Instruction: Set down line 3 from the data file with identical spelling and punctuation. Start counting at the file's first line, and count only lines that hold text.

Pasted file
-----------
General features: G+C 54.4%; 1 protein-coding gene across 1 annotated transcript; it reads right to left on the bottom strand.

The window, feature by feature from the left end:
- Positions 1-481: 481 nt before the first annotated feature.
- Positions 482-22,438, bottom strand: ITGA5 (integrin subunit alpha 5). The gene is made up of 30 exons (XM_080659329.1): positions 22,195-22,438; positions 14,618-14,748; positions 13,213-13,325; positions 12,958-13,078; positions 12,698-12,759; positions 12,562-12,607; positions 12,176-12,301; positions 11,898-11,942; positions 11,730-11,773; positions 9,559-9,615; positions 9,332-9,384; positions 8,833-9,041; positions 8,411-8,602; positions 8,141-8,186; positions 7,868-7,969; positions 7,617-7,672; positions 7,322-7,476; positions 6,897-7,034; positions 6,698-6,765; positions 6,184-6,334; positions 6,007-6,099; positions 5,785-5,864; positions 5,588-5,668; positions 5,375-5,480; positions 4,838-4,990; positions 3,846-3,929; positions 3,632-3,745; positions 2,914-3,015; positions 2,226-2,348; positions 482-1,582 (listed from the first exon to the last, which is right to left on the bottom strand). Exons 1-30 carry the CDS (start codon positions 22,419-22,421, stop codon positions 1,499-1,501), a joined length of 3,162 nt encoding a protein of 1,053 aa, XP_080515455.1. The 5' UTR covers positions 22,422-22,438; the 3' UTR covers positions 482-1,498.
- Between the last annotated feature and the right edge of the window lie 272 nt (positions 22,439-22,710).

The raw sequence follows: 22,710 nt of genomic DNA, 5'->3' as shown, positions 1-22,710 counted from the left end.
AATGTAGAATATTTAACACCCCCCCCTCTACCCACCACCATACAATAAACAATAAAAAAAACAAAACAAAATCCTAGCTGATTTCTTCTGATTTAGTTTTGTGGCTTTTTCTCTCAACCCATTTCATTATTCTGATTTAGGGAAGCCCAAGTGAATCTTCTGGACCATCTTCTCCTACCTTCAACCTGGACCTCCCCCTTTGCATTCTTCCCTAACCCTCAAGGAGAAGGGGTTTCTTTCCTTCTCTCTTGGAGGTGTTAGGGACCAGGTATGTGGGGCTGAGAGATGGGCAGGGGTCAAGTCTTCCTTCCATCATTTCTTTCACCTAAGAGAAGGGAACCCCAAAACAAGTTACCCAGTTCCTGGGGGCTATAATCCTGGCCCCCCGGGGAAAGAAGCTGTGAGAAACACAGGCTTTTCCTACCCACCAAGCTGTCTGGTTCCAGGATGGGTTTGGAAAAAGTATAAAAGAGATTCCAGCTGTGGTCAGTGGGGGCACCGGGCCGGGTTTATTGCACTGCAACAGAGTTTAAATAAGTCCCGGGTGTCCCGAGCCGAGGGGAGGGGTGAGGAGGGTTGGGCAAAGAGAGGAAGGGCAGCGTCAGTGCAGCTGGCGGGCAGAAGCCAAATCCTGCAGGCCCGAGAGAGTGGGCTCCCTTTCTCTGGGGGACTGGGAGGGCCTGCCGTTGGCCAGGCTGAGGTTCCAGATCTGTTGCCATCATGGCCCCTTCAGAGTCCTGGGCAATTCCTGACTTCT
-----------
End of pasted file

- Positions 1-481: 481 nt before the first annotated feature.